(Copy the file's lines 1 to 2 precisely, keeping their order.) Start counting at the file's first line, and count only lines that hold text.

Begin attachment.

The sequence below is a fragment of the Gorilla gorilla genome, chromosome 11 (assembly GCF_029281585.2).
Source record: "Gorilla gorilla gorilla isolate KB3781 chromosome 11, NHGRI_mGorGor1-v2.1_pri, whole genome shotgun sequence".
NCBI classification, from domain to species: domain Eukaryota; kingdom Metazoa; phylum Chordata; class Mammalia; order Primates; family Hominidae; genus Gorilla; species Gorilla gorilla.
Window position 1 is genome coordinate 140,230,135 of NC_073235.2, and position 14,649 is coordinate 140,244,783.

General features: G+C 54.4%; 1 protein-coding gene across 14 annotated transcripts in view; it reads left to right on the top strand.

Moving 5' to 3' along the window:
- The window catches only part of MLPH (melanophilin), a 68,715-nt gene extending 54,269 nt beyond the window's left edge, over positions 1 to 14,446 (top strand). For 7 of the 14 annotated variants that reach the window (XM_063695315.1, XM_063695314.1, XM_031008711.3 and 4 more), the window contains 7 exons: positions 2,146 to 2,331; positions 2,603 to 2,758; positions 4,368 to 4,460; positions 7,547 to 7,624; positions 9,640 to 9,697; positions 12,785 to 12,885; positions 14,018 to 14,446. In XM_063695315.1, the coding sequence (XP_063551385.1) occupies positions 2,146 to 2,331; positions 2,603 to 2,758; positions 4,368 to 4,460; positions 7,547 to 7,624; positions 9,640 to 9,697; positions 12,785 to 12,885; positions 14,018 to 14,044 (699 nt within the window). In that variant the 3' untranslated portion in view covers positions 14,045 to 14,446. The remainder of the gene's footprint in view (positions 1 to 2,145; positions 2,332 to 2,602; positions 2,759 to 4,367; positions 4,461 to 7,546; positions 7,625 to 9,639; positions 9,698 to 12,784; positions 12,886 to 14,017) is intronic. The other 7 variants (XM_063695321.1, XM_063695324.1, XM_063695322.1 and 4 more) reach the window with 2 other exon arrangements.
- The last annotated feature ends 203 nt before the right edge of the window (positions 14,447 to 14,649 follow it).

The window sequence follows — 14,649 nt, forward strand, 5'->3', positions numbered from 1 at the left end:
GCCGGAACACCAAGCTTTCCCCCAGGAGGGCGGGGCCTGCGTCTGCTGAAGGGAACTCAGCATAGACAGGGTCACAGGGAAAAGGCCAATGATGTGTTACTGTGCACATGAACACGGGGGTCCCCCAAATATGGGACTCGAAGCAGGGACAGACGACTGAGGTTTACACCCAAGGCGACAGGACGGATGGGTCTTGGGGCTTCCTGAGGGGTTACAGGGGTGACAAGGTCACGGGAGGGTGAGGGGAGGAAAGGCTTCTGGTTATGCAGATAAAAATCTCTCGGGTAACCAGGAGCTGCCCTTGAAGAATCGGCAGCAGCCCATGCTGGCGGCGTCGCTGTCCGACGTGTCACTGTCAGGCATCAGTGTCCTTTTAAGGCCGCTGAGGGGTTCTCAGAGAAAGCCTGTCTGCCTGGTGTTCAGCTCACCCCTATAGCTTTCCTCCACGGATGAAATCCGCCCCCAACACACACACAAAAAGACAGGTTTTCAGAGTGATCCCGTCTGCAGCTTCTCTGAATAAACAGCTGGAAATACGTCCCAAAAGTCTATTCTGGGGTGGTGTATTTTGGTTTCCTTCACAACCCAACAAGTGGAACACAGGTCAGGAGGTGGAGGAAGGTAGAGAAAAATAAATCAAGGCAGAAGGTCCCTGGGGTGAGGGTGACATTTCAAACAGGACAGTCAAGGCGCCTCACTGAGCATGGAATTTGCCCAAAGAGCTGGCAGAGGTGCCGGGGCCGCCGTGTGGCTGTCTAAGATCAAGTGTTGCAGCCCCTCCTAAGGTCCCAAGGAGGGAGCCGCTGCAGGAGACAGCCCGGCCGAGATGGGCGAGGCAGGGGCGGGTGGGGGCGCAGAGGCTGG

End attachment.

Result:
The sequence below is a fragment of the Gorilla gorilla genome, chromosome 11 (assembly GCF_029281585.2).
Source record: "Gorilla gorilla gorilla isolate KB3781 chromosome 11, NHGRI_mGorGor1-v2.1_pri, whole genome shotgun sequence".